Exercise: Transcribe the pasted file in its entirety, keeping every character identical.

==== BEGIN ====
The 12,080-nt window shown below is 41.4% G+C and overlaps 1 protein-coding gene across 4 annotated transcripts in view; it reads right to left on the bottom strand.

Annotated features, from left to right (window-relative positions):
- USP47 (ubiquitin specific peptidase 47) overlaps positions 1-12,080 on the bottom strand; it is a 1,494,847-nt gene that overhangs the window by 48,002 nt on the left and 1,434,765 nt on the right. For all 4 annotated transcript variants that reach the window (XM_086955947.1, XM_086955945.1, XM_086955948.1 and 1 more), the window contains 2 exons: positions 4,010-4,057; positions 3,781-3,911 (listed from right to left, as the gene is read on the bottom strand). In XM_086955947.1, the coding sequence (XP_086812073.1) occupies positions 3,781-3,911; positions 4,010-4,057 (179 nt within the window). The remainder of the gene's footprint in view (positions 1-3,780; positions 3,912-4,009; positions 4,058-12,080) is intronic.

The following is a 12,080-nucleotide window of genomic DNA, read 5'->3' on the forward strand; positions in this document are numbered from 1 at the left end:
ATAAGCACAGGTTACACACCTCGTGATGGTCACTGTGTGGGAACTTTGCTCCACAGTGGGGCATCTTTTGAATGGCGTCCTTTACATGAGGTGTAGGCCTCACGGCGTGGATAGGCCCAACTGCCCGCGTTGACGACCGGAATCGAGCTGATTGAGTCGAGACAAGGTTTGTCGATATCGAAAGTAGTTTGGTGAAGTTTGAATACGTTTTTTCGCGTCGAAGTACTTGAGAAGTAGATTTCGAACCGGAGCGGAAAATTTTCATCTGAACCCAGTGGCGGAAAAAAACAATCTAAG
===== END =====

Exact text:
The 12,080-nt window shown below is 41.4% G+C and overlaps 1 protein-coding gene across 4 annotated transcripts in view; it reads right to left on the bottom strand.

Annotated features, from left to right (window-relative positions):
- USP47 (ubiquitin specific peptidase 47) overlaps positions 1-12,080 on the bottom strand; it is a 1,494,847-nt gene that overhangs the window by 48,002 nt on the left and 1,434,765 nt on the right. For all 4 annotated transcript variants that reach the window (XM_086955947.1, XM_086955945.1, XM_086955948.1 and 1 more), the window contains 2 exons: positions 4,010-4,057; positions 3,781-3,911 (listed from right to left, as the gene is read on the bottom strand). In XM_086955947.1, the coding sequence (XP_086812073.1) occupies positions 3,781-3,911; positions 4,010-4,057 (179 nt within the window). The remainder of the gene's footprint in view (positions 1-3,780; positions 3,912-4,009; positions 4,058-12,080) is intronic.

The following is a 12,080-nucleotide window of genomic DNA, read 5'->3' on the forward strand; positions in this document are numbered from 1 at the left end:
ATAAGCACAGGTTACACACCTCGTGATGGTCACTGTGTGGGAACTTTGCTCCACAGTGGGGCATCTTTTGAATGGCGTCCTTTACATGAGGTGTAGGCCTCACGGCGTGGATAGGCCCAACTGCCCGCGTTGACGACCGGAATCGAGCTGATTGAGTCGAGACAAGGTTTGTCGATATCGAAAGTAGTTTGGTGAAGTTTGAATACGTTTTTTCGCGTCGAAGTACTTGAGAAGTAGATTTCGAACCGGAGCGGAAAATTTTCATCTGAACCCAGTGGCGGAAAAAAACAATCTAAG